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Alumni Profile: Rob Peck '99


Dr. Rob Peck '99 with his students in Tanzania


The reality of death is a daily challenge for Covenant alumnus Dr. Rob Peck ’99 as he teaches and practices medicine in the resource-limited country of Tanzania. With only one physician per 50,000, Tanzania has the lowest ratio of physicians to patients in the world. Of the nearly 40 million people living in Tanzania, approximately 34 million will never see a doctor in their lifetime.

 

Rob is based at the Bugando Medical Center where he is a Weill Cornell faculty member. For the students who come to learn at Bugando, the mortality rate from preventable diseases is shocking and it should be shocking, says Rob. “It should be shocking because it is something that should not occur in this world,” he says. “But I always tell my students, this is part of the learning experience; this is part of understanding medicine in Africa. The hope is that it will motivate them to try to do something about it – to try to make a difference.”

 

By the time Rob was ready to graduate from high school, his plans to become a medical doctor were firmly in place with his acceptance to a private university with a strong pre-med program. However, at the request of his dad, Rob agreed to visit Covenant “without any intention of considering it seriously.”

 

While on campus for that visit, Rob says, “I was immediately impressed with the quality of the professors, their commitment to teaching and discipleship, the small class size and the deep relationships I witnessed between faculty and students. Unlike the other pre-med programs I had seen, I saw at Covenant the unique opportunity to learn to think and, more specifically, to think Christianly. This set Covenant apart to me.”

 

Rob believes his liberal arts education at Covenant prepared him well for graduate studies and his practice of medicine. “Covenant gave me the scientific knowledge I needed as a medical student,” he says, “but even more importantly, Covenant taught why studying medicine with discipline and vigor was an essential part of my calling as a Christian.”

 


Unlike the other pre-med programs I had seen, I saw at Covenant the unique opportunity to learn to think and, more specifically, to think Christianly. This set Covenant apart to me."

 

 

Now as a physician and a professor, Rob says, “I think the greatest impact Covenant had on my current work is how I learned from so many professors the tremendous impact Christian professors have in teaching students to integrate faith and calling. As I work daily here in Tanzania, I think of how I am still learning together with my students what it means to live out my faith as a doctor.”

 

Rob says that ironically one of the most inspiring moments of his time at Covenant was when he was asked to write an article about English professor Dr. Nick Barker after the death of his wife. “I remember vividly, as if just yesterday,” he says, “the evenings spent in Dr. Barker’s kitchen hearing him speak adoringly of his wife, of the joy of their life together and of her final days. I remember sitting there with Liz, my then-future wife, for three evenings thinking, ‘I hope that Liz and I can live God’s love for one another in the same way.’ ”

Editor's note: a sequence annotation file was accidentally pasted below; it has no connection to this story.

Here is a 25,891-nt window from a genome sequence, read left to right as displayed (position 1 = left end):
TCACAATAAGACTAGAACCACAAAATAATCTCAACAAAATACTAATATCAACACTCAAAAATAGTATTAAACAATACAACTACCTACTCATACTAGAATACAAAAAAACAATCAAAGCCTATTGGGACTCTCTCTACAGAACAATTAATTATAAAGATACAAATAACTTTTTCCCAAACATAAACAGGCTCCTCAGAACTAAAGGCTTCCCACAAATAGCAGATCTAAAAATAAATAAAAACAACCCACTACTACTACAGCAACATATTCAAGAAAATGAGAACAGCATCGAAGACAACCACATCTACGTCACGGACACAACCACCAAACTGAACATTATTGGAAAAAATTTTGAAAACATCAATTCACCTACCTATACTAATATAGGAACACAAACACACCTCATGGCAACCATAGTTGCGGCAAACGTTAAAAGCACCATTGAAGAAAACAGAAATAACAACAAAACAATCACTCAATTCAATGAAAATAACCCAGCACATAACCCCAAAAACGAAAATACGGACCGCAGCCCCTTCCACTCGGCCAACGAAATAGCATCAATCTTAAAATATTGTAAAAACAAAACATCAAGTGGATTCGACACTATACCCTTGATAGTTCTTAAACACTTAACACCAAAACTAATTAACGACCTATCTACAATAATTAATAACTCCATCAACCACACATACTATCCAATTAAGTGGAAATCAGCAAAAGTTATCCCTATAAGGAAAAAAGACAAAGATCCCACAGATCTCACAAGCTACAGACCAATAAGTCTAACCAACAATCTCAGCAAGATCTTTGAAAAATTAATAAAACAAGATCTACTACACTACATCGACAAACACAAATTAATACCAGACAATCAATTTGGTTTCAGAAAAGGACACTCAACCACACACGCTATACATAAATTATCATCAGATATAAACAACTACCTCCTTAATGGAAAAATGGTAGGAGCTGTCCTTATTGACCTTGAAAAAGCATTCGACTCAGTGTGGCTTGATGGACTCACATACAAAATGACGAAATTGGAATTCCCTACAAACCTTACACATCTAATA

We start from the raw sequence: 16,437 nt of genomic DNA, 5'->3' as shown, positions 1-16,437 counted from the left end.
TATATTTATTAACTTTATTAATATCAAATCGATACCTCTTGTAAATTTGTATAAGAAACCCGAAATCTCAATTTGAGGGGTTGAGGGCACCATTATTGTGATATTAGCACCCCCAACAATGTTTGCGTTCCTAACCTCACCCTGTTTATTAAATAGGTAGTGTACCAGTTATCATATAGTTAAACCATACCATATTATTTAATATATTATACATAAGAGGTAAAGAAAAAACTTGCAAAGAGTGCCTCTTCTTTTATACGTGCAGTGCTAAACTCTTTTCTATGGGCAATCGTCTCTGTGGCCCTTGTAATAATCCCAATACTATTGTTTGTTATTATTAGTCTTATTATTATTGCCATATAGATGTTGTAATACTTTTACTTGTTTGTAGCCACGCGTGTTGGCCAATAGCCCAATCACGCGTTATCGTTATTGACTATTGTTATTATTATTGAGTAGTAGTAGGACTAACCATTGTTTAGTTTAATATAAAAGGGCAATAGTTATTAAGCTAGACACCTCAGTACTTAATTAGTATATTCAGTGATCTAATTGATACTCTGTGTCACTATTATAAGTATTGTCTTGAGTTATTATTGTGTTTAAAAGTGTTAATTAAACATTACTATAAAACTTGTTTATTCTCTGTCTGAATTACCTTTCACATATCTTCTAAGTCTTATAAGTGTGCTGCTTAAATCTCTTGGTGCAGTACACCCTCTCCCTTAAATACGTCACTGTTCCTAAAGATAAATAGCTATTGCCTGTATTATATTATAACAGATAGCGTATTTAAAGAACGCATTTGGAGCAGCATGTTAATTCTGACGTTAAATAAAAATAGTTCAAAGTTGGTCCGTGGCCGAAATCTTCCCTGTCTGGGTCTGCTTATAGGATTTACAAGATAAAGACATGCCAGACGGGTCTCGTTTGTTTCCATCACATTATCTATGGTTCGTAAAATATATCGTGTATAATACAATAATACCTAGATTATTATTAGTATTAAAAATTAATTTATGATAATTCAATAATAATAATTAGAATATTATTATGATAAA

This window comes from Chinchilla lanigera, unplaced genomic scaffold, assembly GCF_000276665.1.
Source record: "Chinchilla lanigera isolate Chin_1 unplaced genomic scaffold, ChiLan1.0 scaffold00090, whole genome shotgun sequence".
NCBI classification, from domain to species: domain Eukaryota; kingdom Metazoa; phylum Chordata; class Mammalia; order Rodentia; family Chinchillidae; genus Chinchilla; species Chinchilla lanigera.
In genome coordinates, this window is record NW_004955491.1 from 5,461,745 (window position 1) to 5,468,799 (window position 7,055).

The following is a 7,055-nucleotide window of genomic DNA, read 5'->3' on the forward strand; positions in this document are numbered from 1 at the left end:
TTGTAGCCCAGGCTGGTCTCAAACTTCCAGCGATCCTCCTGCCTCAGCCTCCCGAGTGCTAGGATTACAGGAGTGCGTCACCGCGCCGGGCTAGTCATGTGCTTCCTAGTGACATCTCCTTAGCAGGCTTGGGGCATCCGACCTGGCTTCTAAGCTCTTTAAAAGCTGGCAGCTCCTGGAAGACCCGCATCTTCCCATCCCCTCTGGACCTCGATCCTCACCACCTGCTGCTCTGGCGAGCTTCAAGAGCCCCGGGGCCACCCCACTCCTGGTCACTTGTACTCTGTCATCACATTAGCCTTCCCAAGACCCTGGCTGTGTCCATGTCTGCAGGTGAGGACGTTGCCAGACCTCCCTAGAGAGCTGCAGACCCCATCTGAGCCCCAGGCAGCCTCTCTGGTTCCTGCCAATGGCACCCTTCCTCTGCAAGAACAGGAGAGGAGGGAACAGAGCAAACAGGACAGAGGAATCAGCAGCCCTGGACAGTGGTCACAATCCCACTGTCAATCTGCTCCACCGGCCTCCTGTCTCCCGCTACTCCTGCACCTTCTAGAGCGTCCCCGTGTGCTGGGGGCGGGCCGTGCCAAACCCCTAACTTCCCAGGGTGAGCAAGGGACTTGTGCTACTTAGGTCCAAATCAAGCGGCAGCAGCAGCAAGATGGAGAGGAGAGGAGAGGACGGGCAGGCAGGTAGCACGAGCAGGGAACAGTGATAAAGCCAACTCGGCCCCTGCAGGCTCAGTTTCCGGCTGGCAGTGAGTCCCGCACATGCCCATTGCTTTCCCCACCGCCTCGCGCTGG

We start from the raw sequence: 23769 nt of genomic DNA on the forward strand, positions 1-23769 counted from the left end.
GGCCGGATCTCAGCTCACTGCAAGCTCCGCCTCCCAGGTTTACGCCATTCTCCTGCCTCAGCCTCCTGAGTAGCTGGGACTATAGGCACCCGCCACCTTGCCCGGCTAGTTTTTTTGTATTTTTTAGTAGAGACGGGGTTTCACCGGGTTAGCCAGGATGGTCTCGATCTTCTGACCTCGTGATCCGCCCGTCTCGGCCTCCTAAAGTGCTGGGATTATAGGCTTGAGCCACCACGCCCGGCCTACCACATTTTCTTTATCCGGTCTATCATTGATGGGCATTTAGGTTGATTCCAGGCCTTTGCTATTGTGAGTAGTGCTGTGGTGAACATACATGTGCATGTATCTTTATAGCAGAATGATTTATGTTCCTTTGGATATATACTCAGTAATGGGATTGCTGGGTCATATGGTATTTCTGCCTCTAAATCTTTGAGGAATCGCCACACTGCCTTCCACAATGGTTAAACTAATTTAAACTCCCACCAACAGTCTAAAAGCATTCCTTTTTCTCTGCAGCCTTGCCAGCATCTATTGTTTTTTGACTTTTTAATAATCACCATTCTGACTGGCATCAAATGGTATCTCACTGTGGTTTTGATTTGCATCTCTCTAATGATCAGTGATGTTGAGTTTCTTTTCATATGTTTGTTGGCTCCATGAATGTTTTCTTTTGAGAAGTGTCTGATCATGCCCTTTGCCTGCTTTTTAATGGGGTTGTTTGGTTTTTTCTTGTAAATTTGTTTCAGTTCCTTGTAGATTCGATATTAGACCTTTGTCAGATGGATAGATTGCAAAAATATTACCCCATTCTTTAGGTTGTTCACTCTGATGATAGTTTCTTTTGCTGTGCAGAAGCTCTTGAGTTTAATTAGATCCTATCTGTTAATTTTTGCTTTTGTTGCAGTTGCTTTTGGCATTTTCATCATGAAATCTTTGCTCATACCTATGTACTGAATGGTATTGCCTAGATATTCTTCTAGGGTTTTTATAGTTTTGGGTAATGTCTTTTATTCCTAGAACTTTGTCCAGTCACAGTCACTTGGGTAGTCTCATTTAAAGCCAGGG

Rob first met his wife, Liz O’Leary Peck ’99, when they were both toddlers and their fathers were in seminary together. Their dads also interned together at the same church in Philadelphia. “Our parents moved in different directions after seminary,” Rob explains, “but we reconnected in 1995 as Covenant freshmen and were dating by spring of our freshman year. We dated through college and were married one week after graduation. From Covenant, we went to Vanderbilt University together where Liz received her master’s in science and nursing and is a family nurse practitioner, and I received my medical degree.” From Vanderbilt, the couple moved to Boston, where Rob completed a residency in medicine and pediatrics at the Harvard Combined Program.

 

As a medical student, Rob traveled to Haiti to work on HIV research as well as a project involving an anthrax outbreak in the Artibonite Valley. During these medical school rotations, he met doctors who would later invite him to join them in Tanzania where, together, they would forge a new vision – to assist in the establishment and strengthening of a new medical school in Mwanza at Bugando Medical Center.

 

Upon the Pecks’ arrival in Mwanza in 2007, Rob began to work on two primary goals: first, to develop an outstanding curriculum to educate medical students and residents; second, to coordinate various collaborations for visiting doctors from Cornell, which numbered 30 to 40 per year, a large number even in the beginning years.

 

In 2004, Bugando enrolled its first ten Tanzanian medical students. Today there are 430 students in medical school and approximately 60 postgraduate students who are studying for master’s in medicine degrees. “We are now part of a larger dynamic collaboration that I think could make Bugando one of the very best medical schools in East Africa,” says Rob.

 

Rob and Liz now have four children; five year-old Bridget and four year-old Jack were both born in Boston; two year-old Evie was born at the Bugando hospital where Rob works and adopted by the Pecks, and one year-old Amani, whose name means “peace” in Kiswahili.